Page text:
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Ocean's Edge Editing is accepting new clients

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LSBurton:
Hi, my name is Lee Burton, and I pay the bills by operating Ocean's Edge Editing.

I know what it's like to read a piece fifty times and still miss piddly details like double words or spellcheck pass-overs, to desperately need a second person to look over your work who has an eye for function, flow, and style, not to mention a patient and discerning mind.

I firmly believe that the only real kindness to an author is honesty. For every book I edit, I also act as an informed beta-reader.

My Services:

    Line editing
    Beta Reading

Each return usually includes a write-up.

My rates:

    $0.01 (CAD) a word for editing
    $0.005 (CAD) a word for beta reading


Please feel free to click on my signature to browse my Client Libraries, or drop me a line at Lee@OceansEdgeEditing.com. Friendly inquiries always encouraged.

Looking forward to hearing from you.

Lee

idontknowyet:
You charge $400 to beta read an 80k book or was that a typo?

If it wasn't, what is included in that?

LilyBLily:
My question is, what genres do you prefer to read? Please do NOT claim you like everything equally, because that's pretty useless in beta reading. If your preference is science fiction, for instance, I would not send you a sweet romance to beta read.

Of course no one wants to turn down work out of hand, but in my experience, people who are not readers of a genre by choice are not well qualified to act as beta readers in that genre. It's a waste of everybody's time and it's a hard slog for the reader, too. Too much like a real (bad) job.

 

LSBurton:

--- Quote from: idontknowyet on July 24, 2021, 09:07:38 AM ---You charge $400 to beta read an 80k book or was that a typo?

If it wasn't, what is included in that?

--- End quote ---

Yes, that is what I invoice for. Typically, I'm doing a read of the book and giving you a write-up. I don't have a set format for a return like some beta readers do, so it depends entirely on the piece itself and what I find. Most of the time, though, I've structured my write-ups based on the interactions of the characters, as I find it's a good way to move through the book in a cogent manner discussing the plot, motivations, and interactions. Some beta readers like to discuss books chapter by chapter, but I personally don't find that useful, maybe a little too granular. If something is off with the piece's tone or pacing, or some parts feel dull or lengthy, that's going to be apparent regardless, and doesn't necessarily fit in the nice niches of chapters.

I also try to do a little light editing as I go.

I get where you're coming from, however. There's so many people doing beta reading and offering it very cheaply. I live in Canada and invoice in Canadian dollars. Most of my clients are in the US or Europe. A book that's, say, 60,000 words, for a more established US client, it's not gonna break the bank to pay $240 USD to get a good, experienced opinion on a book you're maybe having issues with. And to be honest, that's who most of my beta reading clients have been, not authors who've just finished a book and "tell me what you think of it," but authors who are a little more established and say "I think there might be something wrong with my book, what do you think?"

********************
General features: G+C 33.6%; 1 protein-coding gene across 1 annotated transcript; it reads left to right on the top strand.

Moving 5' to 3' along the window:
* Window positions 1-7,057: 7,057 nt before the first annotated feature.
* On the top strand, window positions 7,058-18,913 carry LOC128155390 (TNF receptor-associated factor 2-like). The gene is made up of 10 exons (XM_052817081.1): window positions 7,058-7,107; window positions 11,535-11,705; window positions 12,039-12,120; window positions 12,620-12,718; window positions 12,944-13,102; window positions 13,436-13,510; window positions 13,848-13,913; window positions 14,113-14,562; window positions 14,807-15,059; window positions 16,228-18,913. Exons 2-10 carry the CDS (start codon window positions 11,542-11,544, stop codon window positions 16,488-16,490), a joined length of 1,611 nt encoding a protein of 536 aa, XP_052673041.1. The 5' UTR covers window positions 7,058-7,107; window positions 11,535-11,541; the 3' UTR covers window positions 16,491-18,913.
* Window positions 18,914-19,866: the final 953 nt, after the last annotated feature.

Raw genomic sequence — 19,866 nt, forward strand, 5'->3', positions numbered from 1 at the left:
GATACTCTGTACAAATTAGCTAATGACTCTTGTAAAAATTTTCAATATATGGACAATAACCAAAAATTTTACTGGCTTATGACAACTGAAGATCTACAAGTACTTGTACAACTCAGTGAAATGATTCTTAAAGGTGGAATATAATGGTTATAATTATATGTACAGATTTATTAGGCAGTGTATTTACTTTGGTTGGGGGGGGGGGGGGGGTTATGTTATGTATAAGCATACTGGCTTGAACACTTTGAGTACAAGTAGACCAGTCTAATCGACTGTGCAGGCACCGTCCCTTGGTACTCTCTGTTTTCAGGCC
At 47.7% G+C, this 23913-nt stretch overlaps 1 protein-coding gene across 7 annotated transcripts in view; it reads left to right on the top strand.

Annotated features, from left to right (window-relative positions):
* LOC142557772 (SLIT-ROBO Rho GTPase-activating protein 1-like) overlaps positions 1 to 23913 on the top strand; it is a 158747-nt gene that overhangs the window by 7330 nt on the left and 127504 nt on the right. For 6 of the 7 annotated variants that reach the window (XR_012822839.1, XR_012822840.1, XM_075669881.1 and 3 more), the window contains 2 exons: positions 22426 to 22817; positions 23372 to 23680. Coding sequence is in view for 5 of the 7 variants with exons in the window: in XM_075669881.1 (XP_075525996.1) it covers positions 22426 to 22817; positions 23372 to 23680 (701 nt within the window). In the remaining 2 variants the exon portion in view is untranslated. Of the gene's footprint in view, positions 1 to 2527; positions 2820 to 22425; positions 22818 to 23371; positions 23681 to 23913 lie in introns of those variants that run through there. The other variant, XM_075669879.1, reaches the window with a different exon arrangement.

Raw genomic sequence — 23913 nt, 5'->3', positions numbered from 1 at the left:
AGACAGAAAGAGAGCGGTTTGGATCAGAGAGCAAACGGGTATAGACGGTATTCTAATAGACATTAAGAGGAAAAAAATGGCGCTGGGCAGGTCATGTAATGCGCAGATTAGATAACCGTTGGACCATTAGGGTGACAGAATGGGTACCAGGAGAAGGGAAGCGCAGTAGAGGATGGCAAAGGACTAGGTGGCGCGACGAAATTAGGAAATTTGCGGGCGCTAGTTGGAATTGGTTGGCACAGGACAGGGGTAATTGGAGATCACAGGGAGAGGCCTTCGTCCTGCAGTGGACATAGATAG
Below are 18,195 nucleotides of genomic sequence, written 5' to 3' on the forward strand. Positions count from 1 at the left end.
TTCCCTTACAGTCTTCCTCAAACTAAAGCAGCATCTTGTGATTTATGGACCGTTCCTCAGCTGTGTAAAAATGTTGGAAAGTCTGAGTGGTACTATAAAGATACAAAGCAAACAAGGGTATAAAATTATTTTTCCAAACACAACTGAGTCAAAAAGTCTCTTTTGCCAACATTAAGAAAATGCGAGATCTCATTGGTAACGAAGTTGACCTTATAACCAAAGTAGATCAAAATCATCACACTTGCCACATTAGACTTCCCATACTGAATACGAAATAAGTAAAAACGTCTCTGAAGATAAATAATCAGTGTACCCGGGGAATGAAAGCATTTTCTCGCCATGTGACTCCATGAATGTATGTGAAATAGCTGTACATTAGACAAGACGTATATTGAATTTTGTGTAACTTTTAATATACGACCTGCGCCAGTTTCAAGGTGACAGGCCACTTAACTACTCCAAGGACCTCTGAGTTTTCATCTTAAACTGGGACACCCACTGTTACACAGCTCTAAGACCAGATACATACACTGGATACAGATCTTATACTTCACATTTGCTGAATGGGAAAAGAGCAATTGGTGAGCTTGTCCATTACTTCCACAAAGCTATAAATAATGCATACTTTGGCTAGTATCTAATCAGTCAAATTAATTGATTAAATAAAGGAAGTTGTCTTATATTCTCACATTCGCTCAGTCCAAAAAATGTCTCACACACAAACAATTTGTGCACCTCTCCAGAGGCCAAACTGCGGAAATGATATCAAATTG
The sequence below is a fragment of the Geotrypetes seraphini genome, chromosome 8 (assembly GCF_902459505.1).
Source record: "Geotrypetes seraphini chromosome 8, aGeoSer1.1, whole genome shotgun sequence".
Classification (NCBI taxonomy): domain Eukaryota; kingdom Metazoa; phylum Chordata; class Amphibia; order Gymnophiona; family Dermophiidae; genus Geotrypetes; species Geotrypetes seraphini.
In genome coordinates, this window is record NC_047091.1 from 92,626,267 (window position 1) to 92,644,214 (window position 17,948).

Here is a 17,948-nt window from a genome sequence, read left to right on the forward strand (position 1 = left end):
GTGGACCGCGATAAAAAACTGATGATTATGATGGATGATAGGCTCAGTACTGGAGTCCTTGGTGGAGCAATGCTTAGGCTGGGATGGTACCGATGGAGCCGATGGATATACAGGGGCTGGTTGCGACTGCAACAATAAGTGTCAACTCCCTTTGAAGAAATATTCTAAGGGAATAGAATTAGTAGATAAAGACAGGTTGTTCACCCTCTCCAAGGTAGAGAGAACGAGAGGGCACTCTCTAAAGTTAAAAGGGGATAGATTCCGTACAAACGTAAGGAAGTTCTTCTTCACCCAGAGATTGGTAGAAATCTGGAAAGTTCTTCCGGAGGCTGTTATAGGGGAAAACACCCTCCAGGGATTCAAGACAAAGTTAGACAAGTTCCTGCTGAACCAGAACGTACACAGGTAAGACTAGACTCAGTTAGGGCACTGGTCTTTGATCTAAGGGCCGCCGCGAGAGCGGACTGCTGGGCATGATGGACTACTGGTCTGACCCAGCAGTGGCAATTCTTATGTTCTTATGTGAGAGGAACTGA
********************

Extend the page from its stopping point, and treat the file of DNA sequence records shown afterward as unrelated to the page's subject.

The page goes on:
LSBurton:

--- Quote from: LilyBLily on July 24, 2021, 02:51:18 PM ---My question is, what genres do you prefer to read? Please do NOT claim you like everything equally, because that's pretty useless in beta reading. If your preference is science fiction, for instance, I would not send you a sweet romance to beta read.

Of course no one wants to turn down work out of hand, but in my experience, people who are not readers of a genre by choice are not well qualified to act as beta readers in that genre. It's a waste of everybody's time and it's a hard slog for the reader, too. Too much like a real (bad) job.

 

--- End quote ---

Ha. I tend to agree with you, to a degree. Personally, I love reading Sci-fi books in my spare time, then fantasy, then literary pieces. Probably in that order. And when I get the scattered SF piece, I'm much better able to slot it into the intricacies of the genre and able to make suggestions based on other work. However, most of the beta reading I get are books that are kinda broken and the author is looking for an experienced eye for help. It's not "Did you like it?" or "What don't you like about it?" it's usually more like "Where the heck am I going wrong?" And they need someone with the vocabulary to help them.

And with that purpose in mind, I feel being a leisure reader of the genre isn't as important. Bad writing is bad writing, and only, say, 10-20% more readable when you're invested in the genre. Stilted or redundant characters, mixed-up POV's, or confusing motivations stand out regardless of enjoyment. A doctor doesn't need to be attracted to the patient to see their spleen and liver and kidneys aren't working properly. I've worked on dozens of romances, dozens of series of urban fantasy pieces. I feel the best work is carried by the characters' relationships, and when it's presented poorly it's pretty obvious.

That being said, there's lots of times when I'll take a sidebar on some comments, knowing I'm not the target demographic. "Here is my opinion, but..." And if I get a book for a genre that's entirely alien to me, I'm either gonna turn it down or make my concerns to the author clear up front. Because I want to do a good job.

Nonetheless, I agree, for 90% of beta reads, for what's more opinion-based feedback, being well versed in the genre is essential.

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